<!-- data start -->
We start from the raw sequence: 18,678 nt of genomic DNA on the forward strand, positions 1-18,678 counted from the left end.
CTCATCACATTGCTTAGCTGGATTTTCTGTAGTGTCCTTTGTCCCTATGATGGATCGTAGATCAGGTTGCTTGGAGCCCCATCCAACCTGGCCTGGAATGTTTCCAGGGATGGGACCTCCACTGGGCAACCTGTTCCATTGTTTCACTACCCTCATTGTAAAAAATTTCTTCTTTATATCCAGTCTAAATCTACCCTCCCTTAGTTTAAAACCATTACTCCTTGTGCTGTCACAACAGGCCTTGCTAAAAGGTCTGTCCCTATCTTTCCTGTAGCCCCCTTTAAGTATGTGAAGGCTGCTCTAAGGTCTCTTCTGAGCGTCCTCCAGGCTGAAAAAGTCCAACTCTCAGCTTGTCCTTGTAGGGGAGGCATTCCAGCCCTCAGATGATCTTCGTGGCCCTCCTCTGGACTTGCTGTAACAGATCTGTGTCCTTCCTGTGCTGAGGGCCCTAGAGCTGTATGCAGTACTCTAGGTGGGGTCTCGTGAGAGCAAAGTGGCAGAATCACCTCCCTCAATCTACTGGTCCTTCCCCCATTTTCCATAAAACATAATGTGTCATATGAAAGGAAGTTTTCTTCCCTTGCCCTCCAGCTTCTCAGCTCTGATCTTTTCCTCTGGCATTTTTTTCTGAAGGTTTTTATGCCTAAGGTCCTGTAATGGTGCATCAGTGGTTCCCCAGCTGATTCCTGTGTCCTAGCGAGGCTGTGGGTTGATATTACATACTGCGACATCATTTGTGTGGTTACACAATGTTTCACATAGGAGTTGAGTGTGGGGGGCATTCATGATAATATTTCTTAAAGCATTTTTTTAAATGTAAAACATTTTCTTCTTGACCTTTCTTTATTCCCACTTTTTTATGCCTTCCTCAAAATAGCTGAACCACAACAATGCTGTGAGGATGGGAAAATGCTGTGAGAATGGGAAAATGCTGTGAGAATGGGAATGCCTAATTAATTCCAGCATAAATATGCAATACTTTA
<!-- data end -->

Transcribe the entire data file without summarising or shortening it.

We start from the raw sequence: 18,678 nt of genomic DNA on the forward strand, positions 1-18,678 counted from the left end.
CTCATCACATTGCTTAGCTGGATTTTCTGTAGTGTCCTTTGTCCCTATGATGGATCGTAGATCAGGTTGCTTGGAGCCCCATCCAACCTGGCCTGGAATGTTTCCAGGGATGGGACCTCCACTGGGCAACCTGTTCCATTGTTTCACTACCCTCATTGTAAAAAATTTCTTCTTTATATCCAGTCTAAATCTACCCTCCCTTAGTTTAAAACCATTACTCCTTGTGCTGTCACAACAGGCCTTGCTAAAAGGTCTGTCCCTATCTTTCCTGTAGCCCCCTTTAAGTATGTGAAGGCTGCTCTAAGGTCTCTTCTGAGCGTCCTCCAGGCTGAAAAAGTCCAACTCTCAGCTTGTCCTTGTAGGGGAGGCATTCCAGCCCTCAGATGATCTTCGTGGCCCTCCTCTGGACTTGCTGTAACAGATCTGTGTCCTTCCTGTGCTGAGGGCCCTAGAGCTGTATGCAGTACTCTAGGTGGGGTCTCGTGAGAGCAAAGTGGCAGAATCACCTCCCTCAATCTACTGGTCCTTCCCCCATTTTCCATAAAACATAATGTGTCATATGAAAGGAAGTTTTCTTCCCTTGCCCTCCAGCTTCTCAGCTCTGATCTTTTCCTCTGGCATTTTTTTCTGAAGGTTTTTATGCCTAAGGTCCTGTAATGGTGCATCAGTGGTTCCCCAGCTGATTCCTGTGTCCTAGCGAGGCTGTGGGTTGATATTACATACTGCGACATCATTTGTGTGGTTACACAATGTTTCACATAGGAGTTGAGTGTGGGGGGCATTCATGATAATATTTCTTAAAGCATTTTTTTAAATGTAAAACATTTTCTTCTTGACCTTTCTTTATTCCCACTTTTTTATGCCTTCCTCAAAATAGCTGAACCACAACAATGCTGTGAGGATGGGAAAATGCTGTGAGAATGGGAAAATGCTGTGAGAATGGGAATGCCTAATTAATTCCAGCATAAATATGCAATACTTTA